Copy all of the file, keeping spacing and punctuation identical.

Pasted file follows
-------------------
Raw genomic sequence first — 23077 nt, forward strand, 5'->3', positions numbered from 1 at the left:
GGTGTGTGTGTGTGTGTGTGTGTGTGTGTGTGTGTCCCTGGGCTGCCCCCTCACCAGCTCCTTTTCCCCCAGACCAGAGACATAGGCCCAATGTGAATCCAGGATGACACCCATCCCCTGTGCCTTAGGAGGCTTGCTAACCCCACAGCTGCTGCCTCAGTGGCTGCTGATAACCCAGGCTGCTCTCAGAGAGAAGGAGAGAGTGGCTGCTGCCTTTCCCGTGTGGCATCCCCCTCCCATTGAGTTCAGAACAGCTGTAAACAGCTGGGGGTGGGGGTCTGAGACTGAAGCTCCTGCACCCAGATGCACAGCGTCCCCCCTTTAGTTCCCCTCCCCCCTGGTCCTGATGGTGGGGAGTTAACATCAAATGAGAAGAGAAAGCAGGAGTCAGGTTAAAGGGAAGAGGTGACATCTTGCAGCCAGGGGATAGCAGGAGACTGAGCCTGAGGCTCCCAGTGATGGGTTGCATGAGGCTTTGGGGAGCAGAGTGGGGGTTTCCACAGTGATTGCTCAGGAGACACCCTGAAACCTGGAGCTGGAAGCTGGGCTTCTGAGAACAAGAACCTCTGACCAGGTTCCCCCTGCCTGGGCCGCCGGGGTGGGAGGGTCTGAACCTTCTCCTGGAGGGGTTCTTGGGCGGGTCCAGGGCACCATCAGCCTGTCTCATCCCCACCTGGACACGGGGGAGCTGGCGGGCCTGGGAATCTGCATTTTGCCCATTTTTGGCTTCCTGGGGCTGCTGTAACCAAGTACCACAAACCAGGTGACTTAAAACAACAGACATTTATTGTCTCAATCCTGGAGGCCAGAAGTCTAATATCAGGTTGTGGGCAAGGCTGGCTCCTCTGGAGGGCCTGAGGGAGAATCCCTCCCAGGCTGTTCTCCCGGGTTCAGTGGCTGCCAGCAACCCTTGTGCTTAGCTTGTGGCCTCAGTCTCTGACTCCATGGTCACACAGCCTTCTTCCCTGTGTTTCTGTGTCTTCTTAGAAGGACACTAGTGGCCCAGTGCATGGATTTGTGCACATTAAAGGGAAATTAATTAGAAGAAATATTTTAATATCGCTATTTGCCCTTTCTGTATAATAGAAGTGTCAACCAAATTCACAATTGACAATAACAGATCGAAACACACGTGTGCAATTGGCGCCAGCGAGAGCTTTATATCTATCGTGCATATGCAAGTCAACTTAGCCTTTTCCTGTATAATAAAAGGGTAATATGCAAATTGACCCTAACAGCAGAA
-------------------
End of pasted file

Raw genomic sequence first — 23077 nt, forward strand, 5'->3', positions numbered from 1 at the left:
GGTGTGTGTGTGTGTGTGTGTGTGTGTGTGTGTGTCCCTGGGCTGCCCCCTCACCAGCTCCTTTTCCCCCAGACCAGAGACATAGGCCCAATGTGAATCCAGGATGACACCCATCCCCTGTGCCTTAGGAGGCTTGCTAACCCCACAGCTGCTGCCTCAGTGGCTGCTGATAACCCAGGCTGCTCTCAGAGAGAAGGAGAGAGTGGCTGCTGCCTTTCCCGTGTGGCATCCCCCTCCCATTGAGTTCAGAACAGCTGTAAACAGCTGGGGGTGGGGGTCTGAGACTGAAGCTCCTGCACCCAGATGCACAGCGTCCCCCCTTTAGTTCCCCTCCCCCCTGGTCCTGATGGTGGGGAGTTAACATCAAATGAGAAGAGAAAGCAGGAGTCAGGTTAAAGGGAAGAGGTGACATCTTGCAGCCAGGGGATAGCAGGAGACTGAGCCTGAGGCTCCCAGTGATGGGTTGCATGAGGCTTTGGGGAGCAGAGTGGGGGTTTCCACAGTGATTGCTCAGGAGACACCCTGAAACCTGGAGCTGGAAGCTGGGCTTCTGAGAACAAGAACCTCTGACCAGGTTCCCCCTGCCTGGGCCGCCGGGGTGGGAGGGTCTGAACCTTCTCCTGGAGGGGTTCTTGGGCGGGTCCAGGGCACCATCAGCCTGTCTCATCCCCACCTGGACACGGGGGAGCTGGCGGGCCTGGGAATCTGCATTTTGCCCATTTTTGGCTTCCTGGGGCTGCTGTAACCAAGTACCACAAACCAGGTGACTTAAAACAACAGACATTTATTGTCTCAATCCTGGAGGCCAGAAGTCTAATATCAGGTTGTGGGCAAGGCTGGCTCCTCTGGAGGGCCTGAGGGAGAATCCCTCCCAGGCTGTTCTCCCGGGTTCAGTGGCTGCCAGCAACCCTTGTGCTTAGCTTGTGGCCTCAGTCTCTGACTCCATGGTCACACAGCCTTCTTCCCTGTGTTTCTGTGTCTTCTTAGAAGGACACTAGTGGCCCAGTGCATGGATTTGTGCACATTAAAGGGAAATTAATTAGAAGAAATATTTTAATATCGCTATTTGCCCTTTCTGTATAATAGAAGTGTCAACCAAATTCACAATTGACAATAACAGATCGAAACACACGTGTGCAATTGGCGCCAGCGAGAGCTTTATATCTATCGTGCATATGCAAGTCAACTTAGCCTTTTCCTGTATAATAAAAGGGTAATATGCAAATTGACCCTAACAGCAGAA